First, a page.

Facebook’s growth (Instagram not included) from ads is likely to slow down in the coming year as they’re slowly reaching the limits of monetizable consumer attention. Retail might just be their next area of focus.
Use case II — Information and Insights with Augmented Reality.
Scopis Medical released an AR solution on Friday to aide spinal surgery with Microsoft HoloLens. This would help overlay information to help doctors get the positioning of “pedicle screws” right.
This is a great example of the information and insights use case. AR can overlay information that would help doctors in ways that would have been completely imaginable.
There are many examples of how AR could be used in retail. Here’s an example.
As you might imagine, however, there are many such applications. E.g. you could easily imagine going into a store and be able to overlay reviews, competitive product prices, etc.
Apple wants in on AR.
Apple’s impending patent battle with Imagination, its supplier, is indicative of how important Apple things AR is to its future. Their desire to make their own chip makes a lot of sense.
Tim Bajarin had an interesting article on Time where he shared why he is bullish about Apple’s prospects.
“Which company will be the first to create an AR platform with mass appeal? My best guess is Apple, given the way it attacks markets with new software platforms that it then uses to sell hardware. Of course, Apple is rarely first to market with emerging technologies, and rivals like Google, Microsoft, Facebook and Amazon won’t be far behind. Being the first mover has plenty of advantages, after all.
Apple might pull this off via a one-two punch. First, I would expect it to introduce a next-generation iPhone with AR-specific features, like a 360-degree camera, new sensors and an improved touchscreen. Second, Apple would create a dedicated AR software layer that sits on top of the iPhone’s existing operating system, tied to the aforementioned new hardware. That would be followed with a software development kit for programmers to create new iPhone apps to take advantage of all this new AR horsepower.”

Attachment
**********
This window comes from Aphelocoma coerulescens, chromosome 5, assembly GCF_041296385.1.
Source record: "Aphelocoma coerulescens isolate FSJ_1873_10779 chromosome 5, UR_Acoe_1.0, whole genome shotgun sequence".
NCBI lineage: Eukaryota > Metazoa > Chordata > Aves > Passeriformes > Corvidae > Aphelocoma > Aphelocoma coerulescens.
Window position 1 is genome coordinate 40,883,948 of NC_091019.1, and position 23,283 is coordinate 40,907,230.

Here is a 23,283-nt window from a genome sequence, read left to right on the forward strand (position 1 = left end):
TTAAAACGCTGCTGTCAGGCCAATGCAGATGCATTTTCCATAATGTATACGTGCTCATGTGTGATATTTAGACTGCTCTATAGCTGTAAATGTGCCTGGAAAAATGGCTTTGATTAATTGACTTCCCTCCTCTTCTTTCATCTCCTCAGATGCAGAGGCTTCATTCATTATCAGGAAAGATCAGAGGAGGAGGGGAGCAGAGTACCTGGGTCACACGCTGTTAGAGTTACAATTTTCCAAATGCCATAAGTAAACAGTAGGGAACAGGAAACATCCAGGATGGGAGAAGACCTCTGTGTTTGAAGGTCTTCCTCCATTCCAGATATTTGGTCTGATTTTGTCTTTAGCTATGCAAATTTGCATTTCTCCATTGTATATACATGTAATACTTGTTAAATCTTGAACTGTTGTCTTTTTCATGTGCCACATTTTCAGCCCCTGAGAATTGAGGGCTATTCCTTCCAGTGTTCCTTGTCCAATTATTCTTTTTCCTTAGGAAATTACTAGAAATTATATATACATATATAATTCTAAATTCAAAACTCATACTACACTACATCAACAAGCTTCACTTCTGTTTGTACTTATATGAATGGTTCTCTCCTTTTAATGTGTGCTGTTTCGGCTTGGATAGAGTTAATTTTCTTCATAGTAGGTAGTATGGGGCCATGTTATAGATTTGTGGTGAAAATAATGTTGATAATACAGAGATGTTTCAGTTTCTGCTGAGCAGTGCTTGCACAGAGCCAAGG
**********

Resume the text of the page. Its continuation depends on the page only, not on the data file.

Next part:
He makes a compelling case. Apple’s strength is building intuitive devices that its customers love to use. So, its strengths aren’t as suited to the machine learning era compared to a Google, for example. But, they would be very disappointed if they missed out on AR in a big way.
The eagles gather.
Just as we saw all the large technology giants invest heavily into artificial intelligence and deep learning, we’re seeing the same begin to play out around AR. Microsoft is well placed with the Holo Lens, Google has multiple experiments in progress, Amazon is sure to pounce given obvious retail use cases and consumer players like Facebook and Snapchat will aim to be all over the fun use cases.
And, despite starting late, Apple has the advantage of having a very loyal iPhone user base thirsty for the next big change.
I’ve said this before and will say this again — this is exactly what makes today’s tech giants a formidable force. They have not been afraid to disrupt themselves and have, collectively, been aggressive M&A players. They’re also benefiting from regulation that is rooted in industrial age assumptions (that is a topic for a different time). So, it will be interesting to see who their start-up competitors will be.
We know, for sure, there will be some. And, we’re in for a very interesting ride.